As my sister is preparing to get married this coming summer I am overwhelmed by the amount of decisions she and her fiancé need to make; flowers, invitations, venue, decoration, the list goes on and on (and on, and on, and on..) But that’s just the wedding! After their “special day” they’re going to be entering the real world as a married couple. Goodbye, romance. Hello, grown-up things! This means finances for two people, budgeting for two people, and potentially, as a result, fighting for two people. Here is some information regarding financial decisions a newlywed couple will need to take on, with the help from an article by Quotacy.
Insure your wedding rings
Maybe it’s a family heirloom, maybe it cost upwards of 5 paychecks for your fiancé, and maybe your fiancé bought it on clearance. Regardless of the price tag, that sparkly ring on your left hand ring finger symbolizes your marriage. In case you lose it or it gets stolen, it is a good idea to insure your wedding ring. You can cover it with your renter’s or homeowner’s insurance. Contact your insurance agent about your coverage options.
Nothing screams “we’re married” like having joint bank accounts. But this may not be for every couple. Having a separate or joint bank account is a personal decision. Joint accounts keep everything in the open and make it easier to know exactly where you sit financially. Joint accounts make it easier to track spending and budget, as well. If you prefer to stay financially independent, then keeping accounts separate won’t harm you financially. Being dishonest may, but a separate bank account will not.
You may be a thrifty spender, while your fiancé may be someone who doesn’t think twice about dropping big bucks on something they want. This is something you’re both going to have to learn to live with (doesn’t marriage sound fun??), and something that will help is to create a budget. A budget will help make sure you don’t run out of money to pay for the important things, like utilities, rent, gas or groceries. Here are 5 easy steps for building a budget.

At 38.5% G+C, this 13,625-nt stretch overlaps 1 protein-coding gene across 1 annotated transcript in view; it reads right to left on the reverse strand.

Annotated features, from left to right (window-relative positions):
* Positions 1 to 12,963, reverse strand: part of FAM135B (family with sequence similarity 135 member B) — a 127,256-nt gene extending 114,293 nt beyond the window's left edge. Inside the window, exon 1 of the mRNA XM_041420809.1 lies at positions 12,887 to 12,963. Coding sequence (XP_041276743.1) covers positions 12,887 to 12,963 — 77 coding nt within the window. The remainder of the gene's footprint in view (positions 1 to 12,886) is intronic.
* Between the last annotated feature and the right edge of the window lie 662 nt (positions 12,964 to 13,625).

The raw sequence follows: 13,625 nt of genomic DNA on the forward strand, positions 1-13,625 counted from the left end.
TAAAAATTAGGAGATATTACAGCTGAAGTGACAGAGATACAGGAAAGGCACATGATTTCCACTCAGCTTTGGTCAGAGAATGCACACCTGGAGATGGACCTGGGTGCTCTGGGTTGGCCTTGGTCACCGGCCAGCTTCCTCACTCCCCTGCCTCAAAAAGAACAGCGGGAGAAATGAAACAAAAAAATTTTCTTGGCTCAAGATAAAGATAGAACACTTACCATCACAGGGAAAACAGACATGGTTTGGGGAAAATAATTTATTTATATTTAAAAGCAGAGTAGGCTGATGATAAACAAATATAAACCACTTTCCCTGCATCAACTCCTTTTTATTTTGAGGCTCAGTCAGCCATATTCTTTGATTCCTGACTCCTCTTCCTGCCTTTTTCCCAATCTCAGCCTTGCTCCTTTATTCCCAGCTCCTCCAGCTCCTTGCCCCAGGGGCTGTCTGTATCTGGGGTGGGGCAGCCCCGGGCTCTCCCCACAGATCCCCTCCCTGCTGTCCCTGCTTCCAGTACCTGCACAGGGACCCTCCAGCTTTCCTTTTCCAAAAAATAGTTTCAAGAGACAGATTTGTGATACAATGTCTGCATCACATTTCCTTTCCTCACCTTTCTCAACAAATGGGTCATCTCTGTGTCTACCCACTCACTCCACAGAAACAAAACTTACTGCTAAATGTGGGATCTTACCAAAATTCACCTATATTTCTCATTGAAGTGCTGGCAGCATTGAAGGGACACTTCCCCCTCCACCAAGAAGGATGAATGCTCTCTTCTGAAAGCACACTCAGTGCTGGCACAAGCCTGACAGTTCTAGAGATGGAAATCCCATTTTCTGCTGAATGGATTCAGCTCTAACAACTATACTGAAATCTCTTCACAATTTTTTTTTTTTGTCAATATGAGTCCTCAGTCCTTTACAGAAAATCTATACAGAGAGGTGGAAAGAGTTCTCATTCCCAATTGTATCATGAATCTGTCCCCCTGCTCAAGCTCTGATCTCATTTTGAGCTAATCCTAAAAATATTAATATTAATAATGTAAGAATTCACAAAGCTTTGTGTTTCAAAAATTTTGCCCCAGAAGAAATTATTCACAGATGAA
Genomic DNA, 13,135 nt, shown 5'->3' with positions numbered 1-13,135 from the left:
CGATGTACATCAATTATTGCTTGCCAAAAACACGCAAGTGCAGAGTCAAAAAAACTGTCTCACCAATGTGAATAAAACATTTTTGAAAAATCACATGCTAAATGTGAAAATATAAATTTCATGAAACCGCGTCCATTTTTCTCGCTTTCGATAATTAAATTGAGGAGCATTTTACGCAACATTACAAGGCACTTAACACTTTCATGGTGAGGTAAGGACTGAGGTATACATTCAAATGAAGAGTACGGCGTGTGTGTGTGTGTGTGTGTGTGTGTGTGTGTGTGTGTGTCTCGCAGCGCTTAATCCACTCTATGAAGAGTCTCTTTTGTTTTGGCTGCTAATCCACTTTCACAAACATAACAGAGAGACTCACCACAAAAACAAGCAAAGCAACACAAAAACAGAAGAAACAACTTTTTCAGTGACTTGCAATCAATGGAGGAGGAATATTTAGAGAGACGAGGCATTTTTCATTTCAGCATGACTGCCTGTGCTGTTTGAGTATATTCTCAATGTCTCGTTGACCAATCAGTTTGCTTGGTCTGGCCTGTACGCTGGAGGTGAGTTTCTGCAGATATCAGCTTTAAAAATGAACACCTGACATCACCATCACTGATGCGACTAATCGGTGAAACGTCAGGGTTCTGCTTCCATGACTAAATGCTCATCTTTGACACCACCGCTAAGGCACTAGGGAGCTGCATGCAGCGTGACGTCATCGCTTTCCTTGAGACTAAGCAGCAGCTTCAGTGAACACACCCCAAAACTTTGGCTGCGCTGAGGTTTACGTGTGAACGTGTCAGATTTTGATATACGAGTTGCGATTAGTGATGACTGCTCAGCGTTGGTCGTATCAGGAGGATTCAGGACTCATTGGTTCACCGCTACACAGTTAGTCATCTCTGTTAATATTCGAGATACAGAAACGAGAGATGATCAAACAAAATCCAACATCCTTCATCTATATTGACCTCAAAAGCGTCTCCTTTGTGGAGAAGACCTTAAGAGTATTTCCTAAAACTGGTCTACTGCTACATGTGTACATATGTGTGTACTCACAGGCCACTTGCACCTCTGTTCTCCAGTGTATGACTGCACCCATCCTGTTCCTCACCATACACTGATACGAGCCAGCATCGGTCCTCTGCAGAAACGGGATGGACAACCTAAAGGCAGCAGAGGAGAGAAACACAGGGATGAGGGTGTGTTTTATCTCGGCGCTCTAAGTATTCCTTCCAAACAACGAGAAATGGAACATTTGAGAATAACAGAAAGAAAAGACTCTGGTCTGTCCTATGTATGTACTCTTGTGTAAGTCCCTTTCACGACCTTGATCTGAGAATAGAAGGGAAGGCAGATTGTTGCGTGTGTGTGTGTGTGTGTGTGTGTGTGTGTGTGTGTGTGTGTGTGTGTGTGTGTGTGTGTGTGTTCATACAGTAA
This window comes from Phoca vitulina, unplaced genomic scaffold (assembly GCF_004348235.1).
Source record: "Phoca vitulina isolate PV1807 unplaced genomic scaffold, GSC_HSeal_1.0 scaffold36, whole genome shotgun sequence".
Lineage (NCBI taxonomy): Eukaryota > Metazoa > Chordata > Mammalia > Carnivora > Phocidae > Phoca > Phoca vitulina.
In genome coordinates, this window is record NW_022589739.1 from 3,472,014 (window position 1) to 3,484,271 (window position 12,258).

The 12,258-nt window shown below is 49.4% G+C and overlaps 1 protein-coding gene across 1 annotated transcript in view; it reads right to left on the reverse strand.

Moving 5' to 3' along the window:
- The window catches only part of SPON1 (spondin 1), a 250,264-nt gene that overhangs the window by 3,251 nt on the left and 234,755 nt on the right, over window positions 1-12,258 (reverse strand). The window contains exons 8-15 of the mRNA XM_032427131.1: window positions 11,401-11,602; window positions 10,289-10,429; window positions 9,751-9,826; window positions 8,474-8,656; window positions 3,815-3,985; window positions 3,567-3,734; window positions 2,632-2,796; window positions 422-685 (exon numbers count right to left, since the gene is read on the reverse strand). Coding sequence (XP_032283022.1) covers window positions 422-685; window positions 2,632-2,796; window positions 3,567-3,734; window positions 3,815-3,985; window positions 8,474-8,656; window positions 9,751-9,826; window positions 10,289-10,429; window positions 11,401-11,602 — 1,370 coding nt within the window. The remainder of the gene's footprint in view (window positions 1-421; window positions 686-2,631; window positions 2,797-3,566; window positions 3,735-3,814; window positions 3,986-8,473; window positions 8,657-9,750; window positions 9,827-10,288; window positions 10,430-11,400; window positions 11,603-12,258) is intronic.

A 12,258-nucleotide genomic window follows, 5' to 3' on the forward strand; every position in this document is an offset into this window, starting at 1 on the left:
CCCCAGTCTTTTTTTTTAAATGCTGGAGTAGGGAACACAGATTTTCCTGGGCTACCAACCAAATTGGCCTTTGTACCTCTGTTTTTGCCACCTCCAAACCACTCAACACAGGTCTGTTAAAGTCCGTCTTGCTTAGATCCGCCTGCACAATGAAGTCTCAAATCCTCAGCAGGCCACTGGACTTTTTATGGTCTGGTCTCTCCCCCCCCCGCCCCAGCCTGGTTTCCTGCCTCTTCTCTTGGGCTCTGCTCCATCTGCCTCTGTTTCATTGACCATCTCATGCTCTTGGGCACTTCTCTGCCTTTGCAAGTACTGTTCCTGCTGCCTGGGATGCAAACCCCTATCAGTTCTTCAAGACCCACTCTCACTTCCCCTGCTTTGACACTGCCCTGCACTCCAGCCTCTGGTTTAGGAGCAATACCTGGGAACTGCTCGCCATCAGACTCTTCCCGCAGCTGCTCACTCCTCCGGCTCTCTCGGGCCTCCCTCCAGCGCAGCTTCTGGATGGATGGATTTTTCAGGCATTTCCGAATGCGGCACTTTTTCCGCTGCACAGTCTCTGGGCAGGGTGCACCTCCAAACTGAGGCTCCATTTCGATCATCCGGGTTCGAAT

In another article on MSA’s blog, we cover insurance with employers. This article may be helpful for you to check out if you have any questions. It is important to research all plans available so you can enroll with the plan that gives you the best coverage for the best price.
You may want to update your beneficiaries after marriage, and add your spouse as a primary or secondary or contingent. This is a decision you and your spouse will need to make. Review and update your beneficiaries for your life insurance policies, retirement accounts and Will.
In some marriages neither spouse will take the other’s last name, for reasons they personally feel strong about. But, if you do decide to take on a new last name, there is some work that needs to be done afterwards. You will need to update your IRS, driver’s license, Social Security Administration, passport, credit card, bank, etc. The DMV offers a checklist of who to notify of your name change.
As a couple there is now double the chance that something will go wrong compared to when you were single. Set aside money every month to build up an emergency fund. Your car may break down, you may have a medical emergency, or you may lose your job. It’s always smart to have a backup plan and a little cushion for “just in case,” and no that does not mean “just in case” you want to go on vacation or “just in case” you might need those $500 dollar shoes.
Are you a young newlywed? Then you should also check out MSA’s article about getting life insurance in your 20s. Now is the ideal time to get life insurance. If you were to pass away or be handicapped in an accident and you were without life insurance your spouse would then carry a financial burden. “Till death do us part” does not apply to finances, so it is important to financially protect your spouse from any life altering events.